This is a 16th-note run built with melodic ideas, shapes and arpeggios borrowed from some of Claude Debussy’s Preludes for Piano.
It combines a variety of shapes and tonalities into an unbroken line that moves between various harmonic "colors," but it’s also fast, technically exciting and challenging to play.
I start off with an Amaj7 arpeggio, beginning on the seventh, G#. The first three beats incorporate legato phrasing [hammer-ons and pull-offs used in combination]. I play a total of five notes using the "2-2" form [two notes per string]. I then move to a D augmented arpeggio with a #11, again using the 2-2 form but only playing a group of four notes this time.
After this, I play a series of arpeggios, using the 2–1–2 form, that move intervallically up, down and across the neck. At this point the melody no longer accentuates the downbeats and starts developing an interesting rhythmic pattern that keeps moving around.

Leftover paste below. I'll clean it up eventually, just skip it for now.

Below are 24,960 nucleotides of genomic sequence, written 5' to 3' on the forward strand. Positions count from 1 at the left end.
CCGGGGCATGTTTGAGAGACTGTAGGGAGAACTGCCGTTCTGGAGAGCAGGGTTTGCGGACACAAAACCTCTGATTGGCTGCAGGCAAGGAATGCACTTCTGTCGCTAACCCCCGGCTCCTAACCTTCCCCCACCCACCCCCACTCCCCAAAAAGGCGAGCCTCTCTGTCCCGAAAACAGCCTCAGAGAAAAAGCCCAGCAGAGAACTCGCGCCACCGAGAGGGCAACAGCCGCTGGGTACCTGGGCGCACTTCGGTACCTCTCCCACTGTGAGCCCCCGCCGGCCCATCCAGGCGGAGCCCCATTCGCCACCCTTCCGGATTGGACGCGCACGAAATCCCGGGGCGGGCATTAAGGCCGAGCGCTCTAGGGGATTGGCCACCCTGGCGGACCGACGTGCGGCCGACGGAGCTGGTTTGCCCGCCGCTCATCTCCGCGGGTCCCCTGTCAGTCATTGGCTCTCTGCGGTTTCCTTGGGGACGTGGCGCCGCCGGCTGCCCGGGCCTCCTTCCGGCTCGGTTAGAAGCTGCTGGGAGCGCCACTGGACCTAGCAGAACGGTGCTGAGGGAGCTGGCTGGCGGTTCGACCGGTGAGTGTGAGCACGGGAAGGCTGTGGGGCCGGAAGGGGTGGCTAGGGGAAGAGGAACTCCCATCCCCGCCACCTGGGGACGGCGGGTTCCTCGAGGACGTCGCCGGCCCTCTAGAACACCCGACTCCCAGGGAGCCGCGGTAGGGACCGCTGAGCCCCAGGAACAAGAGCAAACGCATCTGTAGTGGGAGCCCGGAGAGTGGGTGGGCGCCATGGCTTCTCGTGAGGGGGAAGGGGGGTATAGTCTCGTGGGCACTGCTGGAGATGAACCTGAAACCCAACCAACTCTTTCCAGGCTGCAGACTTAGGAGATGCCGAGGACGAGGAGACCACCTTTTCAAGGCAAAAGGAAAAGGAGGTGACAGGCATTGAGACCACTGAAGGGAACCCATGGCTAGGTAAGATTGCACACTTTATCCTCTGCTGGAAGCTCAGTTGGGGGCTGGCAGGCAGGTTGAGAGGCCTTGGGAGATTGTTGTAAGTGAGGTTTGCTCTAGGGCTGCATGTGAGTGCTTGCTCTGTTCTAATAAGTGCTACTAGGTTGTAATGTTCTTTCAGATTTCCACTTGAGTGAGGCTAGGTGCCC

For the remainder of the run, the 16th notes are grouped in fives [2-1-2] and sevens [2-2-1-2], and everything is based on sweep and alternate picking. It’s important to keep the pick-hand’s movement relaxed, efficient and flowing when transitioning from one technique to the other. The goal is to keep the 16th notes even.
There are two consecutive down-strokes with a string skip in between, first seen in bar 2, beat one, and repeated throughout the remainder of the run. Executing this while maintaining the sweep-picking motion will probably require the most amount of attention and practice. The objective is to create a continuous flow of notes. Use a metronome, start slowly and gradually build up to speed.